Monday, August 18, 2014

Journal Spotlight: Randomized Trial of Open and Robotic Radical Cystectomy

Robotic surgery disseminated rapidly over the past decade and is now the most common approach for radical prostatectomy for prostate cancer in the United States.  The dissemination of this technology was fueled by surgeon preference and a number of retrospective and case-series studies that demonstrate improvements in blood loss, convalescence, and hospital stays.[1,2]  However, randomized and/or controlled prospective studies were not performed before robotic surgery took over for prostate cancer.

There is growing interest in robotic surgery for bladder cancer.  The cystectomy (bladder removal) population is often an older, sicker population who undergoes a morbid, radical surgery.  In order to address the utility of robotic surgery for bladder cancer, researchers from MSKCC (Memorial Sloan Kettering Cancer Center) in New York City, reported the results of a small, randomized trial of open versus robotic radical cystectomy for the treatment of bladder cancer.  The results were shared as a Letter to the Editor in the July 24th edition of the NEJM (New England Journal of Medicine).

Bochner BH, Sjoberg DD, Laudone VP.  A Randomized Trial of Robot-Assisted Laparoscopic Radical Cystectomy.  N Engl J Med 2014; 371:389-390July 24, 2014DOI: 10.1056/NEJMc1405213

One-hundred eighteen (118) patients were randomly assigned to undergo open (60) or robotic surgery (58) by a number of experienced surgeons at MSKCC.  The study was designed to detect a difference in complication rates among the two types of surgery.  Given a historic complication rate of radical cystectomy of about 50%,[3] the researchers predicted robotic surgery should improve the complication rate by 20%.  The study was initially designed to enroll over 200 patients, but was stopped early when the complication rates were found to be similar at a pre-determined interim analysis.    

In fact the complication rate was 62% in the robotic group and 66% in the open group at 30 days; high-grade (severe) complications occurred in 22% and 21% respectively.  Important differences in the short-term analysis were:

  • decreased blood loss in the robotic group (mean difference, 159 cm3)
  • decreased length of surgery in the open group (mean difference, 127 minutes)

This communication was picked up by a number of medical and non-medical publications.  Given the recent skepticism regarding the use of robotic technology, as evidenced an increased reporting of complications in the gynecologic literature, and the increased associated costs with robotic technology,[4,5] a number of sources reflected on this report as a negative study. For instance, the Wall Street Journal ran with the headline, Surgical Robot Fails to Show Advantages in Treating Bladder Cancer, and stated, "This small study may cast further doubt on the benefits of Intuitive Surgical's da Vinci robot."[6]

While this study may not demonstrate a significant benefit to the robotic surgery, it does also not show any detrimental effects, increased complications or worse cancer outcomes for the patients undergoing robotic surgery.  In fact, while the robotic surgery may take longer, the significant lower blood loss may be a worthy trade-off.  In the contemporary radical cystectomy population, a group of patients that often receives chemotherapy before surgery and is subsequently anemic entering the operating room, upwards of 40% of patients will receive a perioperative blood transfusion.  This is especially significant, as recent studies indicate that blood transfusions may be linked to worse cancer outcomes in the bladder cancer population.[7]  Robotic surgery is another tool in the armamentarium of surgeons.  As found in other surgeries, outcomes are often surgeon- and experience-dependent,[8] and this study should not dissuade people from undergoing robotic surgery by an expert surgeon.  The authors and members of this study from MSKCC should be commended for running a successful study comparing a surgical innovation to standard-of-practice and should serve as a model for studies in the future.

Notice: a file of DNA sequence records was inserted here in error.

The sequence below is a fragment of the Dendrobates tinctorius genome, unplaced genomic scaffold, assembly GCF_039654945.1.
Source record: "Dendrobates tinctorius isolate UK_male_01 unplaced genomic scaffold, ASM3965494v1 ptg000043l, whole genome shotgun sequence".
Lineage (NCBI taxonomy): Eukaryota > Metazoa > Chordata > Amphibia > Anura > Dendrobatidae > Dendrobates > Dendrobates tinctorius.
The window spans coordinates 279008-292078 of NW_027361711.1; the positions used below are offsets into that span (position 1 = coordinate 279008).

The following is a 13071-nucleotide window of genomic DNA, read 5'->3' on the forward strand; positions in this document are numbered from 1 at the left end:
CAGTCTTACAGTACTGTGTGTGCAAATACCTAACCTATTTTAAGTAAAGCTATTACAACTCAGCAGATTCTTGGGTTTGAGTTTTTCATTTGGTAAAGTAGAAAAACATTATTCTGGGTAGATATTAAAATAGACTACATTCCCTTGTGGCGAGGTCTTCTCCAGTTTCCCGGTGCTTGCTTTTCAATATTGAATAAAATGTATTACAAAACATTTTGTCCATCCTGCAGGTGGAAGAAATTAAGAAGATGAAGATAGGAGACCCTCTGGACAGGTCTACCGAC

[1] Ficarra V, Cavalleri S, Novara G, Aragona M, Artibani W. Evidence from robot-assisted laparoscopic radical prostatectomy: a systematic review. Eur Urol. 2007;51:45-55; discussion 56. 
[2] Hu JC, Gu X, Lipsitz SR, et al. Comparative effectiveness of minimally invasive vs open radical prostatectomy. JAMA. 2009;302:1557-1564
[3] Shabsigh A, Korets R, Vora KC, et al. Defining early morbidity of radical cystectomy for patients with bladder cancer using a standardized reporting methodology. Eur Urol 2009;55:164-176
[4] Rabin RC. New Concerns on Robotic Surgeries.  The New York Times, September 9, 2013; D4. 
[5] Kolata G. Results unproven, robotic surgery wins converts. The New York Times. February 14, 2010; A1.
[6] Walker, J. Surgical Robot Fails to Show Advantages in Treating Bladder Cancer.  The Wall Street Journal.  July 23, 2014.
[7] Linder BJ, Frank I, Cheville JC, Tollefson MK, Thompson RH, Tarrell RF, Thapa P, Boorjian SA.
The impact of perioperative blood transfusion on cancer recurrence and survival following radical cystectomy. Eur Urol. 2013 May;63(5):839-45. doi: 10.1016/j.eururo.2013.01.004. Epub 2013 Jan 11.
[8] Klein EA, Bianco FJ, Serio AM, Eastham JA, Kattan MW, Pontes JE, Vickers AJ, Scardino PT.Surgeon experience is strongly associated with biochemical recurrence after radical prostatectomy for all preoperative risk categories.J Urol. 2008 Jun;179(6):2212-6; discussion 2216-7. doi: 10.1016/j.juro.2008.01.107. Epub 2008 Apr 18.


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